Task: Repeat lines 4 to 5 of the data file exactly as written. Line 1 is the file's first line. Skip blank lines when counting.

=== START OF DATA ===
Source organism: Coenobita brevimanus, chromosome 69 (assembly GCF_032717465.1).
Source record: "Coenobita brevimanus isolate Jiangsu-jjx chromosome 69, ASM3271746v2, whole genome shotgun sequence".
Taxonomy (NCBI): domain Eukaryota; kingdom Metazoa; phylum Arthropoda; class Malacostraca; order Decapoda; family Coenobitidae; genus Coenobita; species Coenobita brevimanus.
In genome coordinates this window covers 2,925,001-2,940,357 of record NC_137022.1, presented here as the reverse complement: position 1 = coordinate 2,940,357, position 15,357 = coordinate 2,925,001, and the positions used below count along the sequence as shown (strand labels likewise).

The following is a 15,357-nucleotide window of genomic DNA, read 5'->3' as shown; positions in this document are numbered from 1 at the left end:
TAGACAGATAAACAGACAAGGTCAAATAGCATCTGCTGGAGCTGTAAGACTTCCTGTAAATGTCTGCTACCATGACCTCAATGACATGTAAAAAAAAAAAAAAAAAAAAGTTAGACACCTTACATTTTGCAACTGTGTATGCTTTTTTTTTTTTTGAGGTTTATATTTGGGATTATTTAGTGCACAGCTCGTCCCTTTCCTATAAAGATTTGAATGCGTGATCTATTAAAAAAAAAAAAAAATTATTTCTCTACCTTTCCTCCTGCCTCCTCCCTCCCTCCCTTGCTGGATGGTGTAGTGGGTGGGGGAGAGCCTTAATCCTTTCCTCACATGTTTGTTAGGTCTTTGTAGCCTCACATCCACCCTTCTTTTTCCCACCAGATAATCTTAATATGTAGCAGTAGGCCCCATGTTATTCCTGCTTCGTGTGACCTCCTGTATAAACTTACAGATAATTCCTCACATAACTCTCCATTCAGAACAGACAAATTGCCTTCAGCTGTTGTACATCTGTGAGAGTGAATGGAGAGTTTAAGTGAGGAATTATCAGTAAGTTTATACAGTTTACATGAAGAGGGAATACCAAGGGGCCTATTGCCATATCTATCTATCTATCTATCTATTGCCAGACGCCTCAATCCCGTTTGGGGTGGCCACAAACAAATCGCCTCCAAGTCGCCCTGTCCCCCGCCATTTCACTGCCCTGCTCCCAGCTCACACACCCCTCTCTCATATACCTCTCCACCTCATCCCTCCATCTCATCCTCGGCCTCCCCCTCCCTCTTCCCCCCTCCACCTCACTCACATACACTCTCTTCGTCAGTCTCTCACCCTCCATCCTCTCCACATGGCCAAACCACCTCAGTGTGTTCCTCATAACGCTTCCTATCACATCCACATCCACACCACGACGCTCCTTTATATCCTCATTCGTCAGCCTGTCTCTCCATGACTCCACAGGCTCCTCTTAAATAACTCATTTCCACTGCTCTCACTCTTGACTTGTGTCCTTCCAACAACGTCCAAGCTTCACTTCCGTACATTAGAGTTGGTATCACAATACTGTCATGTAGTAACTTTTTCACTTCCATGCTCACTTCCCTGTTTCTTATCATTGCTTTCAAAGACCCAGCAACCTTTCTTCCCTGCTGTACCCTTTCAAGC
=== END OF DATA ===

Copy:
In genome coordinates this window covers 2,925,001-2,940,357 of record NC_137022.1, presented here as the reverse complement: position 1 = coordinate 2,940,357, position 15,357 = coordinate 2,925,001, and the positions used below count along the sequence as shown (strand labels likewise).

The following is a 15,357-nucleotide window of genomic DNA, read 5'->3' as shown; positions in this document are numbered from 1 at the left end: